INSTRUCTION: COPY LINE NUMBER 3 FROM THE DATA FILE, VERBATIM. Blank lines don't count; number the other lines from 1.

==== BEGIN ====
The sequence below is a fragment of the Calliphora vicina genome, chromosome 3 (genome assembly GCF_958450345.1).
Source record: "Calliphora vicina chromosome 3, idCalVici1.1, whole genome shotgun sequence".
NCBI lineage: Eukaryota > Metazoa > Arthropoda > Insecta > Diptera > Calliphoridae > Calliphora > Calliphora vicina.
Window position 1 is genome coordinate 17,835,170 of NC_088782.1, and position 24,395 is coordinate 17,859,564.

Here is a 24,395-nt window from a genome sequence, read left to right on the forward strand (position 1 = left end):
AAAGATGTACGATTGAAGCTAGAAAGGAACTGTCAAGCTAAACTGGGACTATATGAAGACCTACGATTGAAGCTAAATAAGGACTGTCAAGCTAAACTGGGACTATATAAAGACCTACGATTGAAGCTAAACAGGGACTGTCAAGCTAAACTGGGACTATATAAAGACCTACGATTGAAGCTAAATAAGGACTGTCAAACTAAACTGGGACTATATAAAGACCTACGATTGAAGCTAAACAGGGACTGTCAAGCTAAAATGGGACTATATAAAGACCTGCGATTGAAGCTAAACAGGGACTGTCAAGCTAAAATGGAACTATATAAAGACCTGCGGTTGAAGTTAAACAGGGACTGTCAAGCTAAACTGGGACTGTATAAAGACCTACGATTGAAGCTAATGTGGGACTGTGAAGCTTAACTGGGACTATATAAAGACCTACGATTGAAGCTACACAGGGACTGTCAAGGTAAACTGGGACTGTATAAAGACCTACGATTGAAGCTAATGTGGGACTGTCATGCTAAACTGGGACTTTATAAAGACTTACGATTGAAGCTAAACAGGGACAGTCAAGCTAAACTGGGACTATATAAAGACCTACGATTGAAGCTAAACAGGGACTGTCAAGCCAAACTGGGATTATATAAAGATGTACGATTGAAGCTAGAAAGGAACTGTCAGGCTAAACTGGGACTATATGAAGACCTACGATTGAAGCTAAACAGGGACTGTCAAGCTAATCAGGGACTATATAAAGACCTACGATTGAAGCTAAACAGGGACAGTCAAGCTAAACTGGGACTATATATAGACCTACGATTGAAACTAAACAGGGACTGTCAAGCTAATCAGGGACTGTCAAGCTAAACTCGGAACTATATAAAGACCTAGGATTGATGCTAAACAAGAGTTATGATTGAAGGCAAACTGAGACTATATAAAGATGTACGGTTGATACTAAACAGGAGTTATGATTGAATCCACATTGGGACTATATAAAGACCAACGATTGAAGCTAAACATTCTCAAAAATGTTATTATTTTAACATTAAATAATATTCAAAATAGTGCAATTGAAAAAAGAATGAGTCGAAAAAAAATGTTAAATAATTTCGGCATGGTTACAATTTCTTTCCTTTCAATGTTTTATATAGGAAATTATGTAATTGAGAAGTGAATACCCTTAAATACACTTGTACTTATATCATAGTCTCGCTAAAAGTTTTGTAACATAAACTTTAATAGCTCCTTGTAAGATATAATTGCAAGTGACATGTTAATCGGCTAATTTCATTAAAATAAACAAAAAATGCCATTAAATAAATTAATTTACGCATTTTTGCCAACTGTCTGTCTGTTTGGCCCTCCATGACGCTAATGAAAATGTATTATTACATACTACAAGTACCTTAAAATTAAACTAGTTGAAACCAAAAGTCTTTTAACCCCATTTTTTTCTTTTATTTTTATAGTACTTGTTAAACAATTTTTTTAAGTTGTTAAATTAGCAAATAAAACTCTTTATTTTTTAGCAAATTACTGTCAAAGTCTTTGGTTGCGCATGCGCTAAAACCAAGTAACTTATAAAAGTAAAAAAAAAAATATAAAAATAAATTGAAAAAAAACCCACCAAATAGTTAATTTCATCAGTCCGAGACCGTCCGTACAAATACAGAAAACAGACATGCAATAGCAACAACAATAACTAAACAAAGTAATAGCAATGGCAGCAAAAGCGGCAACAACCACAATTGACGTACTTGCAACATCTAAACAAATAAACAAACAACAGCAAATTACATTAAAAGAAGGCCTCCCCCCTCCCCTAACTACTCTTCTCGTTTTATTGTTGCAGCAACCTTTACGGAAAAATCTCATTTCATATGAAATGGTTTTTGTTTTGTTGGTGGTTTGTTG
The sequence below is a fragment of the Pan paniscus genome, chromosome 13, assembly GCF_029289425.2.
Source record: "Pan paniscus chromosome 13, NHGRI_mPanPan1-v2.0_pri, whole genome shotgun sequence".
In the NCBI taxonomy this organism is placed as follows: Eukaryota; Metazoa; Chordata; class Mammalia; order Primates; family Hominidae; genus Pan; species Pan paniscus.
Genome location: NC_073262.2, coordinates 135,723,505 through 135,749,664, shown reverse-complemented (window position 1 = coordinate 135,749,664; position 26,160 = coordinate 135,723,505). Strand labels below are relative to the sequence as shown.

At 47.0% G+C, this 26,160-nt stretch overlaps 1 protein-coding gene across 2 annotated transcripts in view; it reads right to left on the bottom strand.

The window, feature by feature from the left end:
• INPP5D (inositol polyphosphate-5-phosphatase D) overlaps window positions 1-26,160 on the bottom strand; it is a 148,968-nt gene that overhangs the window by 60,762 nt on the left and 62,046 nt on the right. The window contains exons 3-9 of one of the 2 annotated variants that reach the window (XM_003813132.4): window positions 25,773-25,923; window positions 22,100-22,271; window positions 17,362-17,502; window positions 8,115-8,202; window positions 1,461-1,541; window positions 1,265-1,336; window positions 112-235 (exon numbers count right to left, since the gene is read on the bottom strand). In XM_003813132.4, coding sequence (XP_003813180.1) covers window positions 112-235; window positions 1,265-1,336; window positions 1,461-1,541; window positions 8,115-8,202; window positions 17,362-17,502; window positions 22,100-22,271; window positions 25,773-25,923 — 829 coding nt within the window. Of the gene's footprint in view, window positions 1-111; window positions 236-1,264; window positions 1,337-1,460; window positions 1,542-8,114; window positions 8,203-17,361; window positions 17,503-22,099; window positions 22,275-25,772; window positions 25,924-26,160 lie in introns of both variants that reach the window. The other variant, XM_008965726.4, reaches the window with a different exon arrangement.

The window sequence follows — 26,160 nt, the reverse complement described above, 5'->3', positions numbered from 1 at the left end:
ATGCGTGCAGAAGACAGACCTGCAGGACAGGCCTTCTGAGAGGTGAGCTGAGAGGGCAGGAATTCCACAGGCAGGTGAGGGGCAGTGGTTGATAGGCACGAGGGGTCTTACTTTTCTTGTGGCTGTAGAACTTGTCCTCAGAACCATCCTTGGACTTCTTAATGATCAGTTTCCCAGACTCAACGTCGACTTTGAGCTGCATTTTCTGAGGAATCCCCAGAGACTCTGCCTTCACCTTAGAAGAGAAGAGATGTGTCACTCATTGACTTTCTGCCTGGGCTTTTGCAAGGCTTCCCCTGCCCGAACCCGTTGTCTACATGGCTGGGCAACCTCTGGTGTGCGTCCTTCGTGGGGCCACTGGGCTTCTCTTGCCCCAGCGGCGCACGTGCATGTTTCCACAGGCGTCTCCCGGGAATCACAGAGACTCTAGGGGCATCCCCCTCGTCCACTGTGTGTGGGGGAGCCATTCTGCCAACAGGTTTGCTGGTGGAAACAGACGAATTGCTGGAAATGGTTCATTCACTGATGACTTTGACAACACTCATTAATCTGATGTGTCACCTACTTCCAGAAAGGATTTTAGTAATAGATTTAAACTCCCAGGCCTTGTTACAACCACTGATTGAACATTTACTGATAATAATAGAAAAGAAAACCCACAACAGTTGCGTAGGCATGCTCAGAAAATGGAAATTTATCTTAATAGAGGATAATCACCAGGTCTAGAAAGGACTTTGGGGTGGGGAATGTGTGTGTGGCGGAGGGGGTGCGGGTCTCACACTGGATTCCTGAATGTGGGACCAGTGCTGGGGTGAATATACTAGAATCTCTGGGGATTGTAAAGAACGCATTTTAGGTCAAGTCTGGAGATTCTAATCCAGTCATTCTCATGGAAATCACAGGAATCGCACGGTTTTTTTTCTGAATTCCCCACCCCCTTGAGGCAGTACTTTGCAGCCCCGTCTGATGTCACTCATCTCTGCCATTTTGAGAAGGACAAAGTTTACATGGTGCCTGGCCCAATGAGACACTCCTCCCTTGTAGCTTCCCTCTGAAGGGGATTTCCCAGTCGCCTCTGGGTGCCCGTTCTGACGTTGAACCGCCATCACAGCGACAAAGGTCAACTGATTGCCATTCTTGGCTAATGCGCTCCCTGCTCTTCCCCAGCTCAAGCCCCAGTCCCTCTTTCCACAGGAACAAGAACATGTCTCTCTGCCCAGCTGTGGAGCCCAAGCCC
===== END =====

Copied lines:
NCBI lineage: Eukaryota > Metazoa > Arthropoda > Insecta > Diptera > Calliphoridae > Calliphora > Calliphora vicina.